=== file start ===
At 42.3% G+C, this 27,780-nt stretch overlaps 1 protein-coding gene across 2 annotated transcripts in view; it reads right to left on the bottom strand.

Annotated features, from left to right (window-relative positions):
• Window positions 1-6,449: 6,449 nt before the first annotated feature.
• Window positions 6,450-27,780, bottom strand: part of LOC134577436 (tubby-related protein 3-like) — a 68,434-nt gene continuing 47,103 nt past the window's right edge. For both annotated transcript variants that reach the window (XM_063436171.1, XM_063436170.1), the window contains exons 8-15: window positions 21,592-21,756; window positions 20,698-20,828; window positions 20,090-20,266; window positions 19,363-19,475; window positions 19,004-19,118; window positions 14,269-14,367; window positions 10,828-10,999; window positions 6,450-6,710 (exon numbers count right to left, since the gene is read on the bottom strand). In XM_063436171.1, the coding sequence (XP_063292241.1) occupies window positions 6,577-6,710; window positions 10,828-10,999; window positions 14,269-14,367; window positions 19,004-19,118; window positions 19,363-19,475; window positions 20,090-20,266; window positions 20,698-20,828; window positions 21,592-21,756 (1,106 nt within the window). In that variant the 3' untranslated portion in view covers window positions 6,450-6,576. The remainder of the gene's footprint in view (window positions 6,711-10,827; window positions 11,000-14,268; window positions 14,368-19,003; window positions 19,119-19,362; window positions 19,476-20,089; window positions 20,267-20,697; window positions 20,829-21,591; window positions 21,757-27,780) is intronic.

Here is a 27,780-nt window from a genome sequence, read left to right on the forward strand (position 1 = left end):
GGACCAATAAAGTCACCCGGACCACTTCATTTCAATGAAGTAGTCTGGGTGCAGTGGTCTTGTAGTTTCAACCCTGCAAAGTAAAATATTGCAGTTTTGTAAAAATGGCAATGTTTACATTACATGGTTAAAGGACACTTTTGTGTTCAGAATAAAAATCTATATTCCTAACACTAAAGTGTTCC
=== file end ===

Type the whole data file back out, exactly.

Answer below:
At 42.3% G+C, this 27,780-nt stretch overlaps 1 protein-coding gene across 2 annotated transcripts in view; it reads right to left on the bottom strand.

Annotated features, from left to right (window-relative positions):
• Window positions 1-6,449: 6,449 nt before the first annotated feature.
• Window positions 6,450-27,780, bottom strand: part of LOC134577436 (tubby-related protein 3-like) — a 68,434-nt gene continuing 47,103 nt past the window's right edge. For both annotated transcript variants that reach the window (XM_063436171.1, XM_063436170.1), the window contains exons 8-15: window positions 21,592-21,756; window positions 20,698-20,828; window positions 20,090-20,266; window positions 19,363-19,475; window positions 19,004-19,118; window positions 14,269-14,367; window positions 10,828-10,999; window positions 6,450-6,710 (exon numbers count right to left, since the gene is read on the bottom strand). In XM_063436171.1, the coding sequence (XP_063292241.1) occupies window positions 6,577-6,710; window positions 10,828-10,999; window positions 14,269-14,367; window positions 19,004-19,118; window positions 19,363-19,475; window positions 20,090-20,266; window positions 20,698-20,828; window positions 21,592-21,756 (1,106 nt within the window). In that variant the 3' untranslated portion in view covers window positions 6,450-6,576. The remainder of the gene's footprint in view (window positions 6,711-10,827; window positions 11,000-14,268; window positions 14,368-19,003; window positions 19,119-19,362; window positions 19,476-20,089; window positions 20,267-20,697; window positions 20,829-21,591; window positions 21,757-27,780) is intronic.

Here is a 27,780-nt window from a genome sequence, read left to right on the forward strand (position 1 = left end):
GGACCAATAAAGTCACCCGGACCACTTCATTTCAATGAAGTAGTCTGGGTGCAGTGGTCTTGTAGTTTCAACCCTGCAAAGTAAAATATTGCAGTTTTGTAAAAATGGCAATGTTTACATTACATGGTTAAAGGACACTTTTGTGTTCAGAATAAAAATCTATATTCCTAACACTAAAGTGTTCC